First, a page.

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Wed, 05/02/2012 - 09:24 — Sarah Martinez
1. Use mulch.
Water-smart tips you probably haven’t heard
Get creative with water conservation
It’s that time of year again. The sun is beating down, and “Conserve Water!” is once again our rallying cry. There are very few Texas gardeners who aren’t familiar with the standard water-smart tips:
1. Use mulch.
2. Water deeply, but less frequently.
3. Use drip irrigation and soaker hoses.
4. Choose water-wise plants.
5. Water in the mornings or evenings so there’s less evaporation.
Texas Water Smart, in fact, has an entire website devoted to conservation tips. But sometimes you’ve got to take matters a step further. During last year’s heat wave, many Texas gardeners got super-creative in using every single drop of water. Here are some out-of-the-ordinary ideas you might employ in your yard.
Watch for “concrete watering,” and put it to use. If you’ve got an older irrigation system, there’s probably one zone that’s not quite right. At my house, we’ve got a single sprinkler head that consistently overshoots the front lawn and ends up watering a bit of the driveway.
We’ve given up tinkering with it. Instead, I move my smaller container gardens to the edge of the driveway, and let them get a drink from the spillage. Small hanging baskets come off their hooks and enjoy this drizzle, too. Problem solved. No tools required.
Write your own rules for rain barrel placement. The ideal place for a rain barrel is right by a building or attached to a downspout. But it’s not the only place they can be located. Several folks are supplementing vegetable gardens using rain barrels located in the middle of the garden or along the edges. Here’s an example posted on Pinterest. Convenient placement trumps the fact you’ll collect a little less water.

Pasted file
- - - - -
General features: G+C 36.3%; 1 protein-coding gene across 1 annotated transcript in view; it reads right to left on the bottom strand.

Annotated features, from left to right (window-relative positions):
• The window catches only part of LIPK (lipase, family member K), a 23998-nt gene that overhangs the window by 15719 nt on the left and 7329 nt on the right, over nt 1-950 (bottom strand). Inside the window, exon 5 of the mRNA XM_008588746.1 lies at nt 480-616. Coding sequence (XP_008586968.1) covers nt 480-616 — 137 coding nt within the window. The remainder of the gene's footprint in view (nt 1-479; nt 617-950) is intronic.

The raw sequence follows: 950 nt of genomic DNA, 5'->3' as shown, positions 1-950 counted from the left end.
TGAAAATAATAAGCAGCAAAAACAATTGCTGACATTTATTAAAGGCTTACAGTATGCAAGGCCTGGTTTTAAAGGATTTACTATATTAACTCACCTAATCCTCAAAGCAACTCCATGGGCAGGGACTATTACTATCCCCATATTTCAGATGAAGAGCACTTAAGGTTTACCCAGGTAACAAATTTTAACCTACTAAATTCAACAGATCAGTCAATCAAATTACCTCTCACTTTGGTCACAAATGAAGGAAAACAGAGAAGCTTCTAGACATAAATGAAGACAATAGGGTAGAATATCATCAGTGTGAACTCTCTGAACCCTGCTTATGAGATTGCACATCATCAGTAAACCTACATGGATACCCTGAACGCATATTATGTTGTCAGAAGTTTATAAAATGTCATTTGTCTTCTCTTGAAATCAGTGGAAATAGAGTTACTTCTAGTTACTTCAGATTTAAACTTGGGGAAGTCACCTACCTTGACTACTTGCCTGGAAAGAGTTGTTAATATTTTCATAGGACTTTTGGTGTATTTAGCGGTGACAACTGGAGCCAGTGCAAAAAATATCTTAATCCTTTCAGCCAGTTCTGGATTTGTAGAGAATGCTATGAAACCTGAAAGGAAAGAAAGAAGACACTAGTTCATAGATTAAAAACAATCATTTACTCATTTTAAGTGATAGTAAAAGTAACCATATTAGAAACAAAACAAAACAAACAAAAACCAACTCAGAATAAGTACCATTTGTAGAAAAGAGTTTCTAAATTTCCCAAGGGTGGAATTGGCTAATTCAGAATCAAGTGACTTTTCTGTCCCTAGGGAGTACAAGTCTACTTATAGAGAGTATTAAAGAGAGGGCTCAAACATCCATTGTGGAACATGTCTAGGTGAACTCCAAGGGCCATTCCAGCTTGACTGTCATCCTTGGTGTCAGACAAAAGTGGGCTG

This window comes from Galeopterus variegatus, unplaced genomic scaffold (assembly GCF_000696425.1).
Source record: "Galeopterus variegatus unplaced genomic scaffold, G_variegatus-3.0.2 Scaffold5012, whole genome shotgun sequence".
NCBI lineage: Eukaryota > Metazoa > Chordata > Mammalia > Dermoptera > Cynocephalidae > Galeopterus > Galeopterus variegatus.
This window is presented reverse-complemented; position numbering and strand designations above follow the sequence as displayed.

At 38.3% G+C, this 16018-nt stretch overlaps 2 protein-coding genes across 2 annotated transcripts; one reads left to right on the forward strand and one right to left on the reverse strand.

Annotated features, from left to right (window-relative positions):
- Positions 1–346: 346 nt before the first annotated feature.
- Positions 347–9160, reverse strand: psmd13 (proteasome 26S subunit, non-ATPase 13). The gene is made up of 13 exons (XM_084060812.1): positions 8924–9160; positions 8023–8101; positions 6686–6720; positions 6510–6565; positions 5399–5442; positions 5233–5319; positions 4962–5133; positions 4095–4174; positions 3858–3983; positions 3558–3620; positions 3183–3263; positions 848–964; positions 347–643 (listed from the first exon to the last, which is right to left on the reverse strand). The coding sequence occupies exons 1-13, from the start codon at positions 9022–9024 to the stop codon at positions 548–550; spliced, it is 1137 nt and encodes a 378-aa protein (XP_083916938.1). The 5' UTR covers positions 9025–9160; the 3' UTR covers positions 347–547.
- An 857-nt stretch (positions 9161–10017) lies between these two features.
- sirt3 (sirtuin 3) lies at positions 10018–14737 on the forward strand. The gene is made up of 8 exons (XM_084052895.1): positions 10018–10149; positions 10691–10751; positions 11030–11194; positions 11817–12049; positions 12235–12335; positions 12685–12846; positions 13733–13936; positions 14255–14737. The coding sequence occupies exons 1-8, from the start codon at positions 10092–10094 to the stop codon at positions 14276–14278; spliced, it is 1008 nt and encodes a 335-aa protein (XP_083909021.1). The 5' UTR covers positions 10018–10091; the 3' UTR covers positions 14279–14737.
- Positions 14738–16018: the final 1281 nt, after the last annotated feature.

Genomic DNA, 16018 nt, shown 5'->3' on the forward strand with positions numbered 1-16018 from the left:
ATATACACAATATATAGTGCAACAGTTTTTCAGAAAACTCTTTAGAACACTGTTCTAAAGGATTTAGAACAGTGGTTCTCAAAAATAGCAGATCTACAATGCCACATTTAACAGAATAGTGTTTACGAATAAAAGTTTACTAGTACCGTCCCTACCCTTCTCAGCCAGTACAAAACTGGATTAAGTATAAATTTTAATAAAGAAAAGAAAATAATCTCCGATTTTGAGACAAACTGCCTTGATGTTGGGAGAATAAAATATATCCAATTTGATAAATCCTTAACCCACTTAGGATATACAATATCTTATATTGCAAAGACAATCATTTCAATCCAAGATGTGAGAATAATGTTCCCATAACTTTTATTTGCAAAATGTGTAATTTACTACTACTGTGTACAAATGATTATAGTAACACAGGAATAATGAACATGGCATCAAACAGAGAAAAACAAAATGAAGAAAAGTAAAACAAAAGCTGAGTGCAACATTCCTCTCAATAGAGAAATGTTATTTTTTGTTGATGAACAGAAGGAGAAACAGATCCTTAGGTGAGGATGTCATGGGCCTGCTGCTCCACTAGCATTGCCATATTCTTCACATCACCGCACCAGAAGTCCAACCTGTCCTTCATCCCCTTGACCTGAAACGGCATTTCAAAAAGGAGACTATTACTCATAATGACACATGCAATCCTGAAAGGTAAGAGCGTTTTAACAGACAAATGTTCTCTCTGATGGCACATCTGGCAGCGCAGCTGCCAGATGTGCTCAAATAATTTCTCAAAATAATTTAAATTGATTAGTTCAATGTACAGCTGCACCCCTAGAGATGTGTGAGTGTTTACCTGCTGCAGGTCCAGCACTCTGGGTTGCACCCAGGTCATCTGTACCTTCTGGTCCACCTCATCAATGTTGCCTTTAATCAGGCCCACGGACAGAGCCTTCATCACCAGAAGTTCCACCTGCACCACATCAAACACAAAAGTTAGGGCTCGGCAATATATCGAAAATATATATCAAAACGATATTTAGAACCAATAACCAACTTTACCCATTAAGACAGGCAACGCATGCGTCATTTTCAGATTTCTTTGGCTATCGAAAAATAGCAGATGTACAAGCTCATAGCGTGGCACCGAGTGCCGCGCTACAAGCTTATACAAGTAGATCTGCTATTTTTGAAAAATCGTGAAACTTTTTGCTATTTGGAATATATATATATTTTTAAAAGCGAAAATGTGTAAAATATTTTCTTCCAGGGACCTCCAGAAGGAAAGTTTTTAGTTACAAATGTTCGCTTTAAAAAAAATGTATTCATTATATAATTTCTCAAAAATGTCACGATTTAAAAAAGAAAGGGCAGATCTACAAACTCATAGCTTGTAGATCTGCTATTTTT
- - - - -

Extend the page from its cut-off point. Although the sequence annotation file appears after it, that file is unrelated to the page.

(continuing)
Use big AND small containers for rain collecting. If you know a storm is coming, set out your watering cans to collect the rain. Goodness knows your container gardens will be parched just days later. Mosquitoes won’t have time to establish in the watering cans during that short time frame. Free water for your porch pots!
Put the kids—and kiddie pool—to use. Nothing says summer like the kids splashing in their wading pool. When the fun is over it’s time to put that water (and the kids) to work. Instead of dumping the pool in the yard, I have my girls bail out the water using their watering cans. They tote it over to the perennial beds and give the flowers a drink. It extends their water playtime, and gives the plants a boost.
Now it’s your turn. What’s your favorite water-miser scheme? Comment below and fill us in.